Outgoing Slovak minister takes one last swing at Penta

By bne IntelliNews April 5, 2012

Tim Gosling in Prague -

Outgoing Interior Minister Daniel Lipsic took a last minute swing at Penta on April 3, suggesting that Privatbanka - which is owned by the financial group - could have its banking licence stripped on the back of allegations that it has been trying to cover up dubious financial transactions. He also questioned Penta's influence at the prosecutor's office, revealing the suspected depth of the murky financial group's power in Bratislava.

An inspection by the country's financial police has revealed two questionable transactions to the tune of €7m that Privatbanka failed to report to the authorities, Lipsic - who left his job when the new Smer-led government was sworn in on April 4 - told reporters. The official added that he is considering filing a petition with the National Bank of Slovakia to suspend or revoke Privatbanka's licence, as two dubious cases have already been uncovered.

Penta is at the centre of the recent storm in Slovakia whipped up by the revelation of the existence of the "Gorilla" files. The alleged security services report is based on recordings made in 2005-06 which feature senior officials discussing privatisation deals and other issues with Penta. The issue was suppressed until December, with many questioning the timing of the news release three months ahead of snap elections in March, which Smer won with a landslide as many of the parties in the outgoing coalition were hit hard by the allegations, including Lipsic's KDH.

SME reports that one of the transfers, arriving from a bank in Malta, ended up in the account of mafia-linked businessman Marian Kocner in December. Videos of Kocner discussing the make up of the SaS party - another member of the outgoing government - with its leader Richard Sulik created the delightfully named Sasanka - or Sea Anemone - affair. That hit SaS, which had avoided the worst of the Gorilla scandal because it was not around in 2005, hard in the election.

All Lipsic would say is that €3m was allegedly paid for a securities trade in a tax haven, adding that the second suspicious transaction concerns a €4m payment by the Bratislava I Tax Office. That transfer, he said, was at odds with the nature and extent of the business activities of the Privatbanka client receiving it.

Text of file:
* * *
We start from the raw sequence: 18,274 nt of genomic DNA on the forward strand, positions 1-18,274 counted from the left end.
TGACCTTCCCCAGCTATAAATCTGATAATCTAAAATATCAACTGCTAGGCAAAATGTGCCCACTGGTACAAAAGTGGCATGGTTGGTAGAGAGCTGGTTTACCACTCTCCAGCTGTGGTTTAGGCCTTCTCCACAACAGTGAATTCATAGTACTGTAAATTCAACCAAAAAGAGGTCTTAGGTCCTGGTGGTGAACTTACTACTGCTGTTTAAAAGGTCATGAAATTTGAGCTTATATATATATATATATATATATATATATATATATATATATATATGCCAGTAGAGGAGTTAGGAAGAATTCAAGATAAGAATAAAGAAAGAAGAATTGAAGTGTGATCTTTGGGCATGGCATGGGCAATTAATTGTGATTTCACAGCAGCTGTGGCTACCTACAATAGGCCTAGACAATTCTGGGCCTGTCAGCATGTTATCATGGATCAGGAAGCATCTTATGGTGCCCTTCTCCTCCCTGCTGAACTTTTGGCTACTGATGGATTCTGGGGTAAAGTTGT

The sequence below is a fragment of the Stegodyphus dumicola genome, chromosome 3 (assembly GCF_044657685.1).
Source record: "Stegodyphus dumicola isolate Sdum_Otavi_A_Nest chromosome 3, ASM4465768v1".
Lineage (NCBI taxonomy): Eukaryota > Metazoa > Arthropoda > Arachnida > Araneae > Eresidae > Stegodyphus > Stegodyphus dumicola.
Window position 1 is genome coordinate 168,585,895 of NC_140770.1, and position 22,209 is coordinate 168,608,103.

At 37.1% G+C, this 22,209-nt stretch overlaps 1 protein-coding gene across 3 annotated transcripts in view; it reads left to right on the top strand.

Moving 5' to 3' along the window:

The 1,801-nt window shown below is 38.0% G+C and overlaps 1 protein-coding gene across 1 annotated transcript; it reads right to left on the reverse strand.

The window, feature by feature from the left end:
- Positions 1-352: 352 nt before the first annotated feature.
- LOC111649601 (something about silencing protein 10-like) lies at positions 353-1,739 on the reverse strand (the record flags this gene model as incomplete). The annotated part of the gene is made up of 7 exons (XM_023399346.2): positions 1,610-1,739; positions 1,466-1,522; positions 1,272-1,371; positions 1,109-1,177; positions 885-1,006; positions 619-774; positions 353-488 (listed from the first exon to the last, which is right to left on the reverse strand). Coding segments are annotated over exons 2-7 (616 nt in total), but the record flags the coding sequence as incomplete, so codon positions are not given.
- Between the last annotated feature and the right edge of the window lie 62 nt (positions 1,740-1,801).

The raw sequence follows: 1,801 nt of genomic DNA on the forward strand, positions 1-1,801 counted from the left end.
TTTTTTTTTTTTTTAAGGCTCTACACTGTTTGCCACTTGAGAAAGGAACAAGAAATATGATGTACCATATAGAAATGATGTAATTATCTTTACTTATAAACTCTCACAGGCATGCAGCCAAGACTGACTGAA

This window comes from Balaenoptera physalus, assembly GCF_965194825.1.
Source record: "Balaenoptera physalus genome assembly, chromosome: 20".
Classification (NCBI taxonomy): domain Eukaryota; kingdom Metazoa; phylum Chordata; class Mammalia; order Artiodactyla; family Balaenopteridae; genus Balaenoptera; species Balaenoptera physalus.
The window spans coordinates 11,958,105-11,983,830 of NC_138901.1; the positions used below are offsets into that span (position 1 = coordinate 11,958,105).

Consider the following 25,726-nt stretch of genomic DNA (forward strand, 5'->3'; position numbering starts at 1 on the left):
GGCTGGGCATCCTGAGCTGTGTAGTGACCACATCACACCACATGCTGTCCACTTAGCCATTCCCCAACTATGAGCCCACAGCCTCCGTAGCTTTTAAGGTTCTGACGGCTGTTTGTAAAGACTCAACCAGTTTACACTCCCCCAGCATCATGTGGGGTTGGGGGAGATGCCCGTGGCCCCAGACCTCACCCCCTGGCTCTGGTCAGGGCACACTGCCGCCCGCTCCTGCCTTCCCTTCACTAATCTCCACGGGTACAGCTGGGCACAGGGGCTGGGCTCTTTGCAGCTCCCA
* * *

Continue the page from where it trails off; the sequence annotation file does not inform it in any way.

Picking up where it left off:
The interior minister also cast aspersions on the relationship between Penta and the Attorney General's Office, which he claims has been uncharacteristically zealous in dealing with a complaint filed by Privatbanka against him on March 27. He claims that the office moved extremely quickly to request a copy of all documents and inspection reports on Privatbanka from the Anti-Organised Crime Office.

"I don't know whether the aim was to deter the auditors and the financial police or to help those who are suspected of money laundering," Lipsic said according to TASR, claiming that the prosecutor's office usually takes at least a week to spring into action, rather than one day.


Lipsic has been engaged in a long running fight with Penta and Privatbanka during his time at the Interior Ministry, and appears frustrated at his inability to bring the murky financial group to task before losing his office. In February, the minister suggested that a website he claimed was spreading lies about his private life may be connected to the bank. He said it was a response to his stated suspicions of money laundering at Privatbanka in 2009-10, when 248 unorthodox transactions were carried out. The bank failed to report the transactions, worth €16.5m in total, to the police, although it was legally obliged to do so, he said.

When asked whether there was any connection between the individuals involved in those transactions and people involved in the Gorilla case, the minister refused to comment. Lipsic added that fines of €15,000 had been imposed on the bank, to date. Shortly afterwards, the financial police filed the latest report on its investigations into Privatbanka.

Privatbanka director, Lubos Sevcik accused Lipsic of launching another harsh attack against his bank by going public before receiving full information on the case. "The inspection itself is far from over," Sevcik told TASR. "In fact, the bank received a note on the inspection results only at 9:00 today [April 3] and, according to this document, the bank has five days to make a statement on the findings. Despite this, Mr. Minister went ahead and informed the public about the case, as if this matter was already closed and the results were final."

The banker went on to note that no sanction can be properly imposed on the bank before it makes a response to an inspection and said he objects to Lipsic publishing confidential bank information. He added that Privatbanka is considering changing its existing criminal complaint against an "unknown perpetrator" to a complaint against a specific person. Sevcik refused to specify whether that would be Lipsic or one of the police investigators.

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